Donna Dasko is former senior vice-president of Environics Research Group; she was co-author of the Globe-Environics poll (1984-1989) and directed CBC/Environics polls (1993-2008).
In the past week, the pollsters reached a consensus on the outcome of Monday's federal election: Most firms had Justin Trudeau and his Liberals with a lead that would likely win the party a minority government. The consensus put the Conservatives in second place, with the once-resurgent New Democrats in third. Media commentary follows the polls closely; almost everything written or spoken about the horse race accepted this narrative.
But what if the polls are wrong? In the 2013 British Columbia election, every one of eight opinion polls conducted within one week of election day showed the New Democrats poised to win a majority – but the Liberals won a majority instead.
Similarly, in the 2012 Alberta election, all seven opinion polls had the Wildrose Party with a lead, but the Conservatives ended up winning a majority. In the 2011 federal election, while pollsters documented the rise of the New Democrats to second place, almost none predicted the Conservative majority.
The polling industry has reached a "crisis point" according to Darrell Bricker, chief executive officer of Ipsos, one of Canada's leading survey firms. The New York Times, pointing to polling disasters in Britain, Israel and the 2014 U.S. midterm elections, recently echoed that sentiment.
The dubious reliability of current opinion poll results can be traced to a host of new technologies and the declining viability of traditional surveying methods. The main problem boils down to changes in sampling – how pollsters find people to survey and whether people answer the polls.
The random sample is the gold standard of polling: If a sample is chosen randomly from a population, that sample will have the characteristics of that population, within a margin. When I began in the industry in the 1980s, we were able to get excellent, if not perfect, random samples through random-digit dialling. Almost every Canadian household had a landline phone, creating potential access to almost the entire population. People were interested in answering our surveys, especially about politics and public affairs, and response rates were high. We had ideal conditions for practising our trade.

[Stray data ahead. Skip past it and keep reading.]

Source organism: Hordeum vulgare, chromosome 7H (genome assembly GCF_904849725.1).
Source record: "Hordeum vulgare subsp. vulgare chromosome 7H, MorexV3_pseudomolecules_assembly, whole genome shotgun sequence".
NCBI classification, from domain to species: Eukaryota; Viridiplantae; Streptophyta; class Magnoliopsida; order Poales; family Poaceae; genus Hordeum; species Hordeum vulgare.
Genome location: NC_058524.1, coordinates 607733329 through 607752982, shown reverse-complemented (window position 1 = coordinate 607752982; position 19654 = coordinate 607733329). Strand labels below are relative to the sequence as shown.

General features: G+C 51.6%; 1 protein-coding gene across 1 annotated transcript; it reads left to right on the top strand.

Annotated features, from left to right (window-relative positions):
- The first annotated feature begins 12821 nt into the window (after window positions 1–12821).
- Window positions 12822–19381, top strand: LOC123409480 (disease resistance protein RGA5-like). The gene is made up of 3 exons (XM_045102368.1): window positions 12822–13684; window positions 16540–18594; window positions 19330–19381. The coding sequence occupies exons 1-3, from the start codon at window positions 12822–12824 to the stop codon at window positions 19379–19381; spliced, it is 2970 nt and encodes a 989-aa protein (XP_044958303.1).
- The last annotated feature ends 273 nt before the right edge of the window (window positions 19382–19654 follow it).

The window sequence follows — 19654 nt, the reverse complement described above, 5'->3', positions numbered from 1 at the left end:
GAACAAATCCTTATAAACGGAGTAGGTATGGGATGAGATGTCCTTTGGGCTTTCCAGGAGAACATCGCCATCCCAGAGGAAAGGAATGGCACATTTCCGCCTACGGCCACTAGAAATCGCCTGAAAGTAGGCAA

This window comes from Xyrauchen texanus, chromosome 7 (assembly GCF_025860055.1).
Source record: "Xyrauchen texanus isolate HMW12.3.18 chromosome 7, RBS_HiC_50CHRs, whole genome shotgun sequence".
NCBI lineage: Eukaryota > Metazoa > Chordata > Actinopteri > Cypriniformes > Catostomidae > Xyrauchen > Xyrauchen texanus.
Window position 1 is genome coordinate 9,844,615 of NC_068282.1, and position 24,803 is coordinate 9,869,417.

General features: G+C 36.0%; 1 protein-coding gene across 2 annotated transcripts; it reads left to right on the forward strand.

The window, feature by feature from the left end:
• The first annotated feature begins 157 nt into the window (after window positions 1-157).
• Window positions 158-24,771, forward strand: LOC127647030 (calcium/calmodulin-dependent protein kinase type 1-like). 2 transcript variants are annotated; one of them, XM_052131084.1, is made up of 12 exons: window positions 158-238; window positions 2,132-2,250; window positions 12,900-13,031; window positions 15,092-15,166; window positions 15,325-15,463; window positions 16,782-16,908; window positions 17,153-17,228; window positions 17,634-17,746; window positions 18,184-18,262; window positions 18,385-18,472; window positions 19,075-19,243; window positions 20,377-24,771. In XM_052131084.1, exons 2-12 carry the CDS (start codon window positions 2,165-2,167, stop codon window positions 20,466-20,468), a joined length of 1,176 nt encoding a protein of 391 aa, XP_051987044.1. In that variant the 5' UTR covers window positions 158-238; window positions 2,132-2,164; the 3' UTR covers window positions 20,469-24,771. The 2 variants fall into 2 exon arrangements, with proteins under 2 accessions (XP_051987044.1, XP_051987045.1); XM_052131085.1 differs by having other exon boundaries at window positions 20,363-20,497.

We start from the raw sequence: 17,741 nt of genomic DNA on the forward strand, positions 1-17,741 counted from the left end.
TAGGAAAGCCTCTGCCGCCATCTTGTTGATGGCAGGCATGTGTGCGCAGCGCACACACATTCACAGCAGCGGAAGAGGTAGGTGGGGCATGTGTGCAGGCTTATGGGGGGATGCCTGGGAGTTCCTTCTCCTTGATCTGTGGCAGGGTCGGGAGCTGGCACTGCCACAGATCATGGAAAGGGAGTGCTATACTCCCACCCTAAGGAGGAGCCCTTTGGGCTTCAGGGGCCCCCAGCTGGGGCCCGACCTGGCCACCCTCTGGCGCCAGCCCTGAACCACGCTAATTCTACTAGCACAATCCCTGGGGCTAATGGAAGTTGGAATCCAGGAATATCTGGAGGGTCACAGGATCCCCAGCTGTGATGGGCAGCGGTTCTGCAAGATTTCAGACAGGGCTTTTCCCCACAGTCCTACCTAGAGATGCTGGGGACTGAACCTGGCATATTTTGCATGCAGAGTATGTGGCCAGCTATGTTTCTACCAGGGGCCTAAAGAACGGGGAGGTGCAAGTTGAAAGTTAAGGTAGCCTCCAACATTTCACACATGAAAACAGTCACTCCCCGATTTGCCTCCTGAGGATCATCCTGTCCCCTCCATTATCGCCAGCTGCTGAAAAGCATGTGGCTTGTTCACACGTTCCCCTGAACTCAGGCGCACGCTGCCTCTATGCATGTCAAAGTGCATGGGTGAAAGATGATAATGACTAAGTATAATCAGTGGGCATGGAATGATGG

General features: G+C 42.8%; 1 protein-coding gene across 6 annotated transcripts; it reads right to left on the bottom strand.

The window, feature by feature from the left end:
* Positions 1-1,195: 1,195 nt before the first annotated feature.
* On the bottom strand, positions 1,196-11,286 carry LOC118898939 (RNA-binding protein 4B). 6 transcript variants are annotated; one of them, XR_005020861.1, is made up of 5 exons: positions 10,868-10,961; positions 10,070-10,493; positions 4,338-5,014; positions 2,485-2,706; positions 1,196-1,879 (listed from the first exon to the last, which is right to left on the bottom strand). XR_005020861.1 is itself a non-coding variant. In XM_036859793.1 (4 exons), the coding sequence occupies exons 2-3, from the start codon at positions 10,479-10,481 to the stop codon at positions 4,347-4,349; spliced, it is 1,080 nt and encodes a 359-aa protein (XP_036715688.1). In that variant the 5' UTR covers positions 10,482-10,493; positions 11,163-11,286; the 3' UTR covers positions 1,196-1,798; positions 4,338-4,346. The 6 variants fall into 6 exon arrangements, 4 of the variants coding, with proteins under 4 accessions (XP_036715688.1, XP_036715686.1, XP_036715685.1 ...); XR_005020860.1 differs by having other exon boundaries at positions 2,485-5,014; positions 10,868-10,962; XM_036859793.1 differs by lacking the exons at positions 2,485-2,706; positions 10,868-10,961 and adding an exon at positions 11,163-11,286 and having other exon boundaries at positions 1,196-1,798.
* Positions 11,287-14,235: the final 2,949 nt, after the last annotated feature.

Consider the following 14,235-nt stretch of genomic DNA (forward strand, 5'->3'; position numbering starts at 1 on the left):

The first warning signs came in the decade of the nineties, when response rates started to drop. The following decades saw the growth of recorded messages, call display and cellphones, and further declines in response rates as the novelty of being wooed by pollsters wore off. I recall response rates of up to 80 per cent in the phone polls we did in the eighties, then dropping to the 40-per-cent to 50-per-cent range a decade later. Now, traditional telephone surveys (with live interviewers) are getting response rates of about 10 per cent or less.
The growth of cellphones has created a new sampling problem. In 2013, according to Statistics Canada, about 20 per cent of all households (and about 60 per cent of households with members under age 35) used cellphones only. We no longer have the advantage of universal coverage from a single source. Some pollsters have responded to this by sampling among cellphone users in addition to landline sampling (called "dual frame" sampling), but this practice can add significantly to the cost of surveying and certainly does not enhance response rates, since few cellphone users will pick up their phones for pollsters.
The rise of interactive voice response (IVR) and Internet technologies are a mixed blessing for the industry. They offer significant relief from the rising costs associated with traditional interviewing and adding cellphones.
IVR involves telephone interviews conducted by computer along with random-digit dialling. While costs are dramatically lower, response rates are absurdly low, in the 2-per-cent to 3-per-cent range. Inexpensive Internet surveys typically use panels of respondents assembled through cold-calling, banner ads, list purchases from multiple providers and so on – methods that bear no relationship to random sampling.
With issues such as these, it's a wonder that any opinion polls today can accurately gauge the electorate or predict outcomes. But the changes are long-term and structural and are not going away. We have to live with it.